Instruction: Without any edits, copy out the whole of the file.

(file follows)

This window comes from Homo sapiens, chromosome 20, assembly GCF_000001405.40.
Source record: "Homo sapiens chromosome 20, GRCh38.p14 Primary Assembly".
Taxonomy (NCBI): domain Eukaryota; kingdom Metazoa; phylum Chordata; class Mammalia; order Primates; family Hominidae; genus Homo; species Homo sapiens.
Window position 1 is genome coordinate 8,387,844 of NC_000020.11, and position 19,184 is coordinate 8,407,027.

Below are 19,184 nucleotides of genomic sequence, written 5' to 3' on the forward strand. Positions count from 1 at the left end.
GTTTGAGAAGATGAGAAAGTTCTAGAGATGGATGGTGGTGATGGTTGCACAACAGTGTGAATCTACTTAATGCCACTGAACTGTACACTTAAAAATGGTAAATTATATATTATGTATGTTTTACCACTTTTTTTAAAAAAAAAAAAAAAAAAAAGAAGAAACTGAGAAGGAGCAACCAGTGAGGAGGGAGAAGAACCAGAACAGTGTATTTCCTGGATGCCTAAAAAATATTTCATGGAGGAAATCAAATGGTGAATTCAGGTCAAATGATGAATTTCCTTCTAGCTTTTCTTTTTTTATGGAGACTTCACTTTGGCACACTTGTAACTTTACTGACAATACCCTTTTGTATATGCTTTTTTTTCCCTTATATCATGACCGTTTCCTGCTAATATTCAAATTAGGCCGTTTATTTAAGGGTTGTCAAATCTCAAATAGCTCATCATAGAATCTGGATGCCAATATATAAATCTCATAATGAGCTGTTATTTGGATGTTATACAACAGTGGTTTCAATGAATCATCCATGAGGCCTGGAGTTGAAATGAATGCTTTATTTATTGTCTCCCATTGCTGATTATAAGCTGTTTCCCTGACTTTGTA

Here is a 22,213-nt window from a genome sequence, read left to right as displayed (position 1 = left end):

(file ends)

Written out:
This window comes from Homo sapiens, chromosome 20, assembly GCF_000001405.40.
Source record: "Homo sapiens chromosome 20, GRCh38.p14 Primary Assembly".
Taxonomy (NCBI): domain Eukaryota; kingdom Metazoa; phylum Chordata; class Mammalia; order Primates; family Hominidae; genus Homo; species Homo sapiens.
Window position 1 is genome coordinate 8,387,844 of NC_000020.11, and position 19,184 is coordinate 8,407,027.

Below are 19,184 nucleotides of genomic sequence, written 5' to 3' on the forward strand. Positions count from 1 at the left end.
GTTTGAGAAGATGAGAAAGTTCTAGAGATGGATGGTGGTGATGGTTGCACAACAGTGTGAATCTACTTAATGCCACTGAACTGTACACTTAAAAATGGTAAATTATATATTATGTATGTTTTACCACTTTTTTTAAAAAAAAAAAAAAAAAAAAGAAGAAACTGAGAAGGAGCAACCAGTGAGGAGGGAGAAGAACCAGAACAGTGTATTTCCTGGATGCCTAAAAAATATTTCATGGAGGAAATCAAATGGTGAATTCAGGTCAAATGATGAATTTCCTTCTAGCTTTTCTTTTTTTATGGAGACTTCACTTTGGCACACTTGTAACTTTACTGACAATACCCTTTTGTATATGCTTTTTTTTCCCTTATATCATGACCGTTTCCTGCTAATATTCAAATTAGGCCGTTTATTTAAGGGTTGTCAAATCTCAAATAGCTCATCATAGAATCTGGATGCCAATATATAAATCTCATAATGAGCTGTTATTTGGATGTTATACAACAGTGGTTTCAATGAATCATCCATGAGGCCTGGAGTTGAAATGAATGCTTTATTTATTGTCTCCCATTGCTGATTATAAGCTGTTTCCCTGACTTTGTA

Here is a 22,213-nt window from a genome sequence, read left to right as displayed (position 1 = left end):